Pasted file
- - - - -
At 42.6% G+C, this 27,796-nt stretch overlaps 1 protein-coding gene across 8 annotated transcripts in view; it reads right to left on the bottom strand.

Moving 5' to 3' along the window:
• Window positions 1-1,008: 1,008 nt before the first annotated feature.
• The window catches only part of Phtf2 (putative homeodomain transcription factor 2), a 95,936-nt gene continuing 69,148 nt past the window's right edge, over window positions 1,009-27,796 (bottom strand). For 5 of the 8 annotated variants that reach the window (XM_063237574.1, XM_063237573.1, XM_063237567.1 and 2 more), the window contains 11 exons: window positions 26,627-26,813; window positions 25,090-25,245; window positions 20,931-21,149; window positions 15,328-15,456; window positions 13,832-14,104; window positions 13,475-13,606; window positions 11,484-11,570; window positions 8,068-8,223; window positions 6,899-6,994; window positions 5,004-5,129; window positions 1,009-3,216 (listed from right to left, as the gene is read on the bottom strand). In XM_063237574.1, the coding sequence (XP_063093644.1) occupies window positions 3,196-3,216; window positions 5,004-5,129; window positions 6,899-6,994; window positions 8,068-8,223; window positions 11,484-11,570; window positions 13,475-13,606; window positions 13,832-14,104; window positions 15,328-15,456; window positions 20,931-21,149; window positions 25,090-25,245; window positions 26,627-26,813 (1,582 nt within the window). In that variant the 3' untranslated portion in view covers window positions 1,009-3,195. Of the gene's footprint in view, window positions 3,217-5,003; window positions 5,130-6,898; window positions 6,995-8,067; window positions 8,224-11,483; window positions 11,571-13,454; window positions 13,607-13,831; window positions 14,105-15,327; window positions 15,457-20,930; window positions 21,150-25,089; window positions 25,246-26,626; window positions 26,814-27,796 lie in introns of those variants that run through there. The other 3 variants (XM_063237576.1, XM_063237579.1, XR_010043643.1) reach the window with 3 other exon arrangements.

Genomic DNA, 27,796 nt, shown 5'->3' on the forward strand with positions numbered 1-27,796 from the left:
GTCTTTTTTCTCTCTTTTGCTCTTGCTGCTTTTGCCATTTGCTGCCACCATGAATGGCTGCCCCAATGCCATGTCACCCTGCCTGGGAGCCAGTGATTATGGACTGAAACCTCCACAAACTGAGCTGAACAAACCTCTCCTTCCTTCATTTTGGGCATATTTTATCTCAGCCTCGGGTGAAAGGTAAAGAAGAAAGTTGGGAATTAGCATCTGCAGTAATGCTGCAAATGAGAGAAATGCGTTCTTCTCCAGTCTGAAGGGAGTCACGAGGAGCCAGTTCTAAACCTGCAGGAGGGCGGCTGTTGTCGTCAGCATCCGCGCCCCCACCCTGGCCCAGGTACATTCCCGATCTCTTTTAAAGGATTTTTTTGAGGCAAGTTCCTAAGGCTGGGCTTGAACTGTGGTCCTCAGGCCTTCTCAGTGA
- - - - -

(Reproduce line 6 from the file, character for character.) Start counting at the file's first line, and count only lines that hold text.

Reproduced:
GTCTTTTTTCTCTCTTTTGCTCTTGCTGCTTTTGCCATTTGCTGCCACCATGAATGGCTGCCCCAATGCCATGTCACCCTGCCTGGGAGCCAGTGATTATGGACTGAAACCTCCACAAACTGAGCTGAACAAACCTCTCCTTCCTTCATTTTGGGCATATTTTATCTCAGCCTCGGGTGAAAGGTAAAGAAGAAAGTTGGGAATTAGCATCTGCAGTAATGCTGCAAATGAGAGAAATGCGTTCTTCTCCAGTCTGAAGGGAGTCACGAGGAGCCAGTTCTAAACCTGCAGGAGGGCGGCTGTTGTCGTCAGCATCCGCGCCCCCACCCTGGCCCAGGTACATTCCCGATCTCTTTTAAAGGATTTTTTTGAGGCAAGTTCCTAAGGCTGGGCTTGAACTGTGGTCCTCAGGCCTTCTCAGTGA